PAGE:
Today’s algorithmic systems aim to engineer society, ranging from personalization of online ads to prediction of criminal risk for determining bail and parole. In such socio-technical systems, it is infeasible to formally specify a complete list of desirable properties. As computer scientists designing and studying such systems, we must adapt our methods.
In this talk, I’ll describe my work on two domains without clear formal specifications: the privacy implications of web tracking and the (un)fairness of machine learning. I’ll use these to illustrate an interdisciplinary research approach that is centered on measurement, embraces ambiguity in definitions, and seeks to build tools that can enable users, developers, and regulators to effectively negotiate conflicting goals and preferences.
Arvind Narayanan is an Assistant Professor of Computer Science at Princeton. He leads the Princeton Web Transparency and Accountability Project to uncover how companies collect and use our personal information. Narayanan also leads a research team investigating the security, anonymity, and stability of cryptocurrencies as well as novel applications of blockchains. He co-created a Massive Open Online Course as well as a textbook on Bitcoin and cryptocurrency technologies. His doctoral research showed the fundamental limits of de-identification, for which he received the Privacy Enhancing Technologies Award.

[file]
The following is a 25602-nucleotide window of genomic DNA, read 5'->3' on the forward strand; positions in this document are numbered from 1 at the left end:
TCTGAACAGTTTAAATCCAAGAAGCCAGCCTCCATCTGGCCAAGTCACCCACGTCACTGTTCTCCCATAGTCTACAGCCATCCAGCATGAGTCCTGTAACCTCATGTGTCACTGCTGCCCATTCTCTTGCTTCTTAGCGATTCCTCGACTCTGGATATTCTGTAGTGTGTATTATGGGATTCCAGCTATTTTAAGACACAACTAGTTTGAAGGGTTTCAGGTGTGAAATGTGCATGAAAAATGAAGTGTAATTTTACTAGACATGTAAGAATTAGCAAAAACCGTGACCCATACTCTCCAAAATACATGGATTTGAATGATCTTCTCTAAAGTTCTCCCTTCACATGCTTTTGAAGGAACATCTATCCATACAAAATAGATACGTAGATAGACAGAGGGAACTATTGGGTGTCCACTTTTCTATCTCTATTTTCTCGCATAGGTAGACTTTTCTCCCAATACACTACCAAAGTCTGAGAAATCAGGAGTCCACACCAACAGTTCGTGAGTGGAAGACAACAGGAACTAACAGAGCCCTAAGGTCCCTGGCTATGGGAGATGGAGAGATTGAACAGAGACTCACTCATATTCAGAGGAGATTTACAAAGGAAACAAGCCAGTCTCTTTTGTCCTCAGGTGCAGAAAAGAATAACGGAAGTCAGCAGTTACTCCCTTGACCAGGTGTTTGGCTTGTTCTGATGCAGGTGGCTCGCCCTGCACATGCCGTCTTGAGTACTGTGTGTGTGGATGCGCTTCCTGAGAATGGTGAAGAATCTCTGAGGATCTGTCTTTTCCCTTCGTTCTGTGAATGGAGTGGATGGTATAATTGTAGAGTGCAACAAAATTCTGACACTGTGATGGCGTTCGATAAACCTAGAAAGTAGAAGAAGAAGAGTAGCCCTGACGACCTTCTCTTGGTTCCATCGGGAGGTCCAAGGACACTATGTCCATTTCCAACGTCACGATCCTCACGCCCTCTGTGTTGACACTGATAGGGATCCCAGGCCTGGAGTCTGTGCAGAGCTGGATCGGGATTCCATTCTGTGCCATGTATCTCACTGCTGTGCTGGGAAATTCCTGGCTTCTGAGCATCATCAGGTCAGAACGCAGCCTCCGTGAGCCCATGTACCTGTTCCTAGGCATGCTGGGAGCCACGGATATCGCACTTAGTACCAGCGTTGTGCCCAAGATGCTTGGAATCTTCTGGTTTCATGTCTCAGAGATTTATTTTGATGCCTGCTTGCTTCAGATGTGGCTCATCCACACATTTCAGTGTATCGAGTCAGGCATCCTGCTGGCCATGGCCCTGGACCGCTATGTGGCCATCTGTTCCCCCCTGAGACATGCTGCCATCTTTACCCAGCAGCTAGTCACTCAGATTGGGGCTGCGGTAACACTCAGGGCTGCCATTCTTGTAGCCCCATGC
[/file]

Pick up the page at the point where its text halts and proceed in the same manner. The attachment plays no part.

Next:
Narayanan is an affiliated faculty member at the Center for Information Technology Policy at Princeton and an affiliate scholar at Stanford Law School's Center for Internet and Society.